Research Topic

Invisible, but how? The depth of unconscious processing as inferred from different suppression techniques.

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To what level are invisible stimuli processed by the brain in the absence of conscious awareness? It is widely accepted that simple visual properties of invisible stimuli are processed; however, the existence of higher-level unconscious processing (e.g., involving semantic or executive functions) remains a ...

To what level are invisible stimuli processed by the brain in the absence of conscious awareness? It is widely accepted that simple visual properties of invisible stimuli are processed; however, the existence of higher-level unconscious processing (e.g., involving semantic or executive functions) remains a matter of debate. Three major factors may underlie the discrepancies found in the literature: 1) different levels of conservativeness in the definition of “unconscious;” 2) different dependent measures of unconscious processing; and 3) inherent differences in the amount of information let through by different suppression techniques. In this research topic we are particularly interested in the third factor.

Researchers using visual masking and researchers using interocular suppression disagree on the extent of unconscious processing as measured by priming effects. On the one hand, the community of researchers using visual masking seems to have reached the consensus that “subliminal priming has now been convincingly demonstrated at visual, semantic, and motor levels” (Dehaene and Changeux). On the other hand, in an influential review, Blake and Logothetis claimed that for high-level cognitive processes, “[interocular] suppression renders normally effective priming stimuli impotent“. Stein and Sterzer came to similar conclusions in a more recent contribution. However, these claims are challenged by empirical evidence for unconscious processing under interocular suppression using other dependent variables, e.g., conditioning and perceptual learning. Hence, the picture is not as clear cut as priming studies may suggest.
Neuroimaging studies (e.g., functional MRI) offer another window on the extent of unconscious processing. Kouider et al. found that faces masked with a combination of forward and backward pattern masks elicited a BOLD response in the Fusiform Face Area (FFA). Jiang and He also reported that the fusiform face area (FFA) was active in response to faces rendered invisible by continuous flash suppression. Though Sterzer, Haynes and Rees did not replicate this finding with univariate analyses, they could discriminate invisible faces from invisible houses in the fusiform face area using multivariate pattern analysis. Thus it appears that there is unconscious processing of invisible faces in the FFA whether visual masking or interocular suppression is used; the amount of processing may differ between the two techniques, as suggested by the necessity of performing decoding when interocular suppression is used.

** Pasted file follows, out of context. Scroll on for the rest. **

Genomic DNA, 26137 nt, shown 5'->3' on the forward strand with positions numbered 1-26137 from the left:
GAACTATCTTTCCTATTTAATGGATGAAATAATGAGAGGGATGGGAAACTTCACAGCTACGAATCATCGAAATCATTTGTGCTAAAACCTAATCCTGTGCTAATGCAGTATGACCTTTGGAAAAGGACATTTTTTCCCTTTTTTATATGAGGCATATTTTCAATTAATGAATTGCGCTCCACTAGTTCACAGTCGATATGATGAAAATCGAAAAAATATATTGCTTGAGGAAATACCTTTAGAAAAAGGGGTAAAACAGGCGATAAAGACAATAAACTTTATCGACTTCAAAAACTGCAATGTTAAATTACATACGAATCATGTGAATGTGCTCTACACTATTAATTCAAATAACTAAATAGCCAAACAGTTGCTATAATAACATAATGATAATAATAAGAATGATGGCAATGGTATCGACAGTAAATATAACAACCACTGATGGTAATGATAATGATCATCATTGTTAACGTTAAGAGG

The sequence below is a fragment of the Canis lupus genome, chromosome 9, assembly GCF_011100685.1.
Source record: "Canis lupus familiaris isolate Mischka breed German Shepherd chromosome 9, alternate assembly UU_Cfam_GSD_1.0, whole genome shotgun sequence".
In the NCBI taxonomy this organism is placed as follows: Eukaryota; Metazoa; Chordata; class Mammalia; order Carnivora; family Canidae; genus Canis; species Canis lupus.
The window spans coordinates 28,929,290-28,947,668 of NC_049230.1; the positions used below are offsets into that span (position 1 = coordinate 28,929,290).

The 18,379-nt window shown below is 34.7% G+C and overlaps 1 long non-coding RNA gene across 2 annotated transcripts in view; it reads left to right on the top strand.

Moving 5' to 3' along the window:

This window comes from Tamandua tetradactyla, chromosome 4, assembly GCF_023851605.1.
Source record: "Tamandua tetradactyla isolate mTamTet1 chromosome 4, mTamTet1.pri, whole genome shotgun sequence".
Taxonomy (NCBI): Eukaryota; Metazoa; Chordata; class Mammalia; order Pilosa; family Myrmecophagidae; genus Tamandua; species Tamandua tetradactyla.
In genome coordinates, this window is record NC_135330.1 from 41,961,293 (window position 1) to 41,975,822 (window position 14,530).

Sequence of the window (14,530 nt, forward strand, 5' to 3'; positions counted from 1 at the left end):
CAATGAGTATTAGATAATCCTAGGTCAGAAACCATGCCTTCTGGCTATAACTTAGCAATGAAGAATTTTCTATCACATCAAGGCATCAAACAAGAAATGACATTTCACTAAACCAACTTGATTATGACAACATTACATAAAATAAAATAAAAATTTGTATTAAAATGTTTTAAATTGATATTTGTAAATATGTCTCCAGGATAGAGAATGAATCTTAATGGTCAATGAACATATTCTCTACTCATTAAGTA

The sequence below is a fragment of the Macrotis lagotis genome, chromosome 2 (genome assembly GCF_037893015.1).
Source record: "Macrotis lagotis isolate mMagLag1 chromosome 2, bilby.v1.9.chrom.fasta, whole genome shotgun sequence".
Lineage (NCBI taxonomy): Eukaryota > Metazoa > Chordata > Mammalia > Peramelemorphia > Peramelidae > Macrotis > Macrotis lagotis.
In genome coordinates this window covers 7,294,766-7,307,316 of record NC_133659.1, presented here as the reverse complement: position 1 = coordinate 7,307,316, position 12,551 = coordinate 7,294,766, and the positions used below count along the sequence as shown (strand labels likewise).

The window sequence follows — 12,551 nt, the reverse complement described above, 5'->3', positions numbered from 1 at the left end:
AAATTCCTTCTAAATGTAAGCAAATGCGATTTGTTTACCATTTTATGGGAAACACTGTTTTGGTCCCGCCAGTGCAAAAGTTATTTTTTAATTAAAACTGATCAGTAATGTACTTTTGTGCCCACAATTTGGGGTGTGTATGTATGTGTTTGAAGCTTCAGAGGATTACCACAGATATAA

In the same conditions of well-controlled, conservatively established subjective invisibility, can we show that some of the techniques in the “psychophysical magic” arsenal (e.g., masking, but also visual crowding, attentional blink, etc.) reliably lead to higher-level unconscious processing than others (e.g., interocular suppression)? Some authors have started investigating this question, using multiple techniques in similar settings . We argue that this approach should be extended. Indeed, in order to delineate the frontiers of the unconscious mind using a contrastive method, one has to disentangle the limits attributable to unawareness itself, and those attributable to the technique inducing unawareness. The scope of this research topic is to provide a platform for scientists to contribute insights and further experiments addressing this fundamental question.


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